Summary: How to respond to hardships and disappointments and actually benefit from the process.

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The Trying of Your Faith

1 Peter 1:1-9[1]



During our teaching from the book of Judges[2] we talked a lot about trouble that comes as a consequence of sin. The recurring cycle in that book involved God sending trouble to correct Israel’s disobedience –the chastening of the Lord coming upon His children because they are living in disobedience to Him. Jonah experienced it when he ran away from God’s calling on his life. David experienced it when he committed adultery with Bathsheba. Most of us here have some first hand experience with that kind of trouble. The law of sowing and reaping is one of the first lessons a young Christian learns.

But trouble in a Christian’s life is not always a consequence of sin or disobedience. Job’s so-called comforters thought it was. They had a very simple theology: “If you do good, then good things happen to you. If you do bad, then bad things happen to you.” That is a very inadequate explanation of life even though it is true some of the time. This morning I want to talk about difficulties that are not the result of disobedience. Why do they come? And how should we respond to them when they do come?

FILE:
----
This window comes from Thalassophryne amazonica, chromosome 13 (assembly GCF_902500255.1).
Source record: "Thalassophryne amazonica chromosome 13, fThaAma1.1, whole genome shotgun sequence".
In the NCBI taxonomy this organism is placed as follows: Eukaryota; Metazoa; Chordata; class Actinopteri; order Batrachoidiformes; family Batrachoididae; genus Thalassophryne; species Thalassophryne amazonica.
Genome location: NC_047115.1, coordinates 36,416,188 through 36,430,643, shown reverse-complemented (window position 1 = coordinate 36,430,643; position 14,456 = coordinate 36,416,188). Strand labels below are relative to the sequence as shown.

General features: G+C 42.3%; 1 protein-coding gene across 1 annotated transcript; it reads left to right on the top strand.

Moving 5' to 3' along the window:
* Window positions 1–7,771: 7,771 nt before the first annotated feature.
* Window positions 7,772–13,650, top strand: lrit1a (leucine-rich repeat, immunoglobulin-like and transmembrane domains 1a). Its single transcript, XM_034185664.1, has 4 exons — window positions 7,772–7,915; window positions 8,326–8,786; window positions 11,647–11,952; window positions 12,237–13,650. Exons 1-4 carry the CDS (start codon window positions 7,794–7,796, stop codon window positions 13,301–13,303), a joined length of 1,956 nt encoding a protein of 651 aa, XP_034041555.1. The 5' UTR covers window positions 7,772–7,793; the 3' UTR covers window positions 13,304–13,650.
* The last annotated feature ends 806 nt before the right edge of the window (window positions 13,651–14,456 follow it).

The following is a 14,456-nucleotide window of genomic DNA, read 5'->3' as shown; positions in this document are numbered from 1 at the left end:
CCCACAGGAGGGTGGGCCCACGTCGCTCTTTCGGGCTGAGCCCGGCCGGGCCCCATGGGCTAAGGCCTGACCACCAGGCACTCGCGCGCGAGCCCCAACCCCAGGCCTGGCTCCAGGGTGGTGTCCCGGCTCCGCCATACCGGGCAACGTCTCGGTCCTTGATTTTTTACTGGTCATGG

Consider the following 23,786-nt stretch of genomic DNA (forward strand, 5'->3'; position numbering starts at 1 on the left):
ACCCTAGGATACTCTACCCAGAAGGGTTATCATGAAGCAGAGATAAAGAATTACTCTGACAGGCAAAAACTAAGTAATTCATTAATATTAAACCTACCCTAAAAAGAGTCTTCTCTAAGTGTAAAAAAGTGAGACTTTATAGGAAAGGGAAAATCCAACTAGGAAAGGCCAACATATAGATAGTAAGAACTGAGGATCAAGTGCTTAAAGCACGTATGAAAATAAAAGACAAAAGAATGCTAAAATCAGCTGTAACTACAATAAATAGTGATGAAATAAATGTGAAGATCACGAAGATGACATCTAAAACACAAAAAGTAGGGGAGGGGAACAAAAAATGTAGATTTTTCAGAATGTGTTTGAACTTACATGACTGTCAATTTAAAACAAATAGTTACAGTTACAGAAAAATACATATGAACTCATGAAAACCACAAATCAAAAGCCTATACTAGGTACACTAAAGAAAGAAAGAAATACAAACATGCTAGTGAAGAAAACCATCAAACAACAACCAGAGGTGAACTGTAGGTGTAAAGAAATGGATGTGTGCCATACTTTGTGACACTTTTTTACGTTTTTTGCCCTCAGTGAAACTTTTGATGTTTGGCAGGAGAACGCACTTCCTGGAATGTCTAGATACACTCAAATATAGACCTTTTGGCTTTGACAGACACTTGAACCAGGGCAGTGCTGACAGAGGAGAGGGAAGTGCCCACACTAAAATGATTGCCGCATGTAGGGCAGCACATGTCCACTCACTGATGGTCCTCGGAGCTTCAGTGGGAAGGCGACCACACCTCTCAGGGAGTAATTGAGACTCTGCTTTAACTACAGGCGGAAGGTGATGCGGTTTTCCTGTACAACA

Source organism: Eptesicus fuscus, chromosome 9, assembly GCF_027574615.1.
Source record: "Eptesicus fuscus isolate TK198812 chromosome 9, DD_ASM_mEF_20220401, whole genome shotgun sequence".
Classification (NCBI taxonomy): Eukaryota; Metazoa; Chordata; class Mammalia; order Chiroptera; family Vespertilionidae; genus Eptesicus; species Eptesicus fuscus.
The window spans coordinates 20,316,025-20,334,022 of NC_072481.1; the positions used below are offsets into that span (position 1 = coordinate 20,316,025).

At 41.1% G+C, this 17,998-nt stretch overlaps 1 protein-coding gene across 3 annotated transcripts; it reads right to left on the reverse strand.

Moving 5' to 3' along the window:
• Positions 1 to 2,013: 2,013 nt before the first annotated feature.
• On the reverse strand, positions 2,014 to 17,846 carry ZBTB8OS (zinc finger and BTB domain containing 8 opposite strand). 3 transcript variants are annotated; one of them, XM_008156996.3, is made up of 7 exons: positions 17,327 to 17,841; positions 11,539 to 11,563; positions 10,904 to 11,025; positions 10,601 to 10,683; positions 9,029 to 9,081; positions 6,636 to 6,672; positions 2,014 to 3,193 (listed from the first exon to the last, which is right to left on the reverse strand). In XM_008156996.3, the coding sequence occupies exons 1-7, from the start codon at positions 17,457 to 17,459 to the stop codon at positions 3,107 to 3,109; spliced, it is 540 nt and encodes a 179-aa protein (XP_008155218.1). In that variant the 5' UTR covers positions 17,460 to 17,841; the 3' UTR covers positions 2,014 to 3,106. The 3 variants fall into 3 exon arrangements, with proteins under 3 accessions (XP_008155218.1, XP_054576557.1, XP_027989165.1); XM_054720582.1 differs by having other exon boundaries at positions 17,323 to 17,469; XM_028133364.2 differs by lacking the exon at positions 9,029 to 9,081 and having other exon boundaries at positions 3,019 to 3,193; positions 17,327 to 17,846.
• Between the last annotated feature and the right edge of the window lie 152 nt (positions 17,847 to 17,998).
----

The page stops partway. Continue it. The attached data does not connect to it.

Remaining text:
Let’s begin by hearing a testimony from a Christian lady who encountered this kind of trial. Her name is Pam. See if you can identify with her experience.

(Illustrate Volume one)

(>>Breaking Points>>Pam-loss of husband)[3]

Here was a Christian woman trying to live for God with four children and suddenly her husband dies of a heart attack. She didn’t deserve that. It didn’t happen because of some sin in her life. What is going on in this kind of situation?

In 1 Peter 4:12 the apostle wrote, “Dear friends, do not be surprised at the painful trial you are suffering, as though something strange were happening to you.” Why did Peter tell these Christians to not think that the ordeal that had come into their lives was some strange, abnormal thing for a Christian to experience? I think it was because that was exactly what they were tempted to think. Did you notice how Pam kept saying “why”? Questions do come to our mind when we feel we are doing our best to serve God and wham-we’re hit with some unexpected disappointment or hardship. Job has a whole lot of questions concerning the things that had happened to him. His counselors had very inadequate answers—so inadequate they had to ask Job to pray for them before it was all over with.[4] Can you imagine how painful it would be for someone like Pam to be told that this is happening because of some sin she has obviously committed?

How do we deal with this kind of trial?

I. Recognize that it is a common Christian experience.

One of the cardinal rules I was taught in secular management was to not assume things. It is easy to just assume that being God’s favored children means everything will go smooth and our Heavenly Father will shield us from the kind of hardship Pam went through. But is that a biblical assumption? It is no doubt what we would like to hear. But let me just give you a few verses to dispel that myth.

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